The first step in making a referral is for the sender to identify an appropriate care provider to be the receiver. We call this service discovery.

This is generally done using an appropriate service discovery tool - sometimes known as a directory of services. The discovery tool is usually searchable, making it possible to find services that:

  • have a particular specialism
  • are within a specific geographical region, or within a certain distance of the referrer

2. Referral

make a
referral request
make a...
check capabilities
(optional)
check capabilities...
Care Provider A
(sender)
Care Provider A...
Care Provider B
(receiver)
Care Provider B...
Viewer does not support full SVG 1.1 Referral

 

Having identified a receiver, the sender makes a referral request to that receiver.

There are different types of referral, including:

  • advice and guidance - where the receiver gives advice to the sender without needing to speak directly to the patient
  • referral with triage - where the receiver assesses the case prior to (or instead of) booking an appointment
  • referral with immediate booking

In some cases, the referral results in a transfer of care from the sender to the receiver. In other cases, the sender 'sub-contracts' the receiver but retains overall responsibility for the case.

Before making the referral, optionally, the sender double-checks the receiver's capabilities to make sure they can provide the required service at the present time. 

Then, the sender makes the referral request, including all the information that the receiver is likely to need. The information sent with the request depends on the specific use case. 

Ideally, the receiver accepts the referral, but it might reject it for one reason or another.

In some cases the acceptance is implicit, for example when a patient self-refers to their GP, or a GP refers to a GP hub. In these cases, the whole journey tends to pivot more around the appointment booking - with the referral details being sent along with (or after) the booking.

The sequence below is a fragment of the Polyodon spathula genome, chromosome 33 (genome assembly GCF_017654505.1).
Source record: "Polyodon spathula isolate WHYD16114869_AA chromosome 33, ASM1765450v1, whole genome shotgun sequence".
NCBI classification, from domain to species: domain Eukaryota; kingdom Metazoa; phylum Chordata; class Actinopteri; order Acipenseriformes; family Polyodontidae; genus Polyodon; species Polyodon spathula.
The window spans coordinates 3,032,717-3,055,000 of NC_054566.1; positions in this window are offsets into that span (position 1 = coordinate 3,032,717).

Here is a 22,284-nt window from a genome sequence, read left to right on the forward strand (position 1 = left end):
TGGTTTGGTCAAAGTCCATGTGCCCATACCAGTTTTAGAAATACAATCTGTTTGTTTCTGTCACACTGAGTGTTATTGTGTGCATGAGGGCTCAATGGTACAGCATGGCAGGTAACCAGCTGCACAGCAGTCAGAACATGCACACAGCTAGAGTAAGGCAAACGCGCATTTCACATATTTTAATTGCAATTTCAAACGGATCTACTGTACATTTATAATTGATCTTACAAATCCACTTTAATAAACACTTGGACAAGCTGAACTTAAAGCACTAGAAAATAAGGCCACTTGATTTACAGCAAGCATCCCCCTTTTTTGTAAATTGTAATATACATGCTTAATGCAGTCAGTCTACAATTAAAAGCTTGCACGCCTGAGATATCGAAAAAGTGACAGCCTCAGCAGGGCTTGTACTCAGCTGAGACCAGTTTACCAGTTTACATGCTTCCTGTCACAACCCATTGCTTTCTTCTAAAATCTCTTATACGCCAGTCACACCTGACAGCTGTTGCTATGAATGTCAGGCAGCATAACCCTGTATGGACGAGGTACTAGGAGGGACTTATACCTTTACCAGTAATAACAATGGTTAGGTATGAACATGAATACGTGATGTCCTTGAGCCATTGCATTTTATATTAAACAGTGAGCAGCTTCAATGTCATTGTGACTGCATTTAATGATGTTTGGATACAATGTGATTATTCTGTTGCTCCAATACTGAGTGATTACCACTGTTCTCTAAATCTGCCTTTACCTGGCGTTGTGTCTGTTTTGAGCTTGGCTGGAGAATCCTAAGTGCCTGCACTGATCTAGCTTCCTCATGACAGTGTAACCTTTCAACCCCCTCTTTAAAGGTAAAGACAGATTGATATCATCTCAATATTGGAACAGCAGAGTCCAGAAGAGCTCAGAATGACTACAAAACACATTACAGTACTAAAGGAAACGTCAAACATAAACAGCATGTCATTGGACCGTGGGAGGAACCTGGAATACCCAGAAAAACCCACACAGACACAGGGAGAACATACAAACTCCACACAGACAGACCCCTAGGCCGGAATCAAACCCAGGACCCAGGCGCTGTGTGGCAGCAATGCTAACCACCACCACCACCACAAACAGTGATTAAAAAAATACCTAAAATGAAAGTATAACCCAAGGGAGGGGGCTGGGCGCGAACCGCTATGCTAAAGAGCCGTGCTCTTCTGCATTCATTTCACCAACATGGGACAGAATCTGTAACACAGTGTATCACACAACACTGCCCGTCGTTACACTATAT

3. Booking

Care Provider A
(sender)
Care Provider A...
Care Provider B
(receiver)
Care Provider B...
make a booking
(optional)
make a b...
Patient
Patient
Text is not SVG - cannot display Booking

 

Optionally, the sender makes a booking for the patient to visit the receiver.

Firstly, the sender checks what appointment slots are available.

Then, the sender works with the patient to choose a slot and book it.

In some cases, the patient might be able to make the booking themselves.

In some cases, the receiver's service is not directly bookable by the sender or the patient. Rather, the receiver determines the appropriate course of action and arranges the right type of care, whether that be a booking or advice back to the sender.

4. Feedback

Care Provider A
(sender)
Care Provider A...
Care Provider B
(receiver)
Care Provider B...
send feedback
(optional)
send fee...
Viewer does not support full SVG 1.1 Feedback

 

Optionally, after the patient has visited the receiver, the receiver provides feedback to the sender. 

The receiver sends the sender details of the outcome of the visit, so that the sender can continue the patient’s episode of care. 


National services, APIs and standards

For some use cases, we provide national services, APIs or standards to make referrals and bookings quicker and easier. This includes:

  • end user applications for healthcare workers and patients
  • API services and standards that allow senders' IT systems to talk directly to receivers' IT systems

An API service is where we provide a physical, callable API for the participating systems to use. An API standard is where we provide an API specification for participating systems to use when integrating directly with one another.

Our services and standards have evolved over time. This means there are different services and standards for different use cases. We are currently working on a single Booking and Referral Standard that will eventually be used for all use cases.


Guidance for specific use cases

For guidance on how to implement referrals and bookings for a specific use case, including which national services and standards to use, see guidance for specific use cases.


The software delivery process

How you deliver your software is up to you. But there are some important things you need to plan in when building software for the NHS in England, such as clinical safety, security and information governance. 

For more details, read our introduction to healthcare technology


Getting started

To get started with building your software and using our API services and standards, see getting started.

Last edited: 18 May 2022 12:02 pm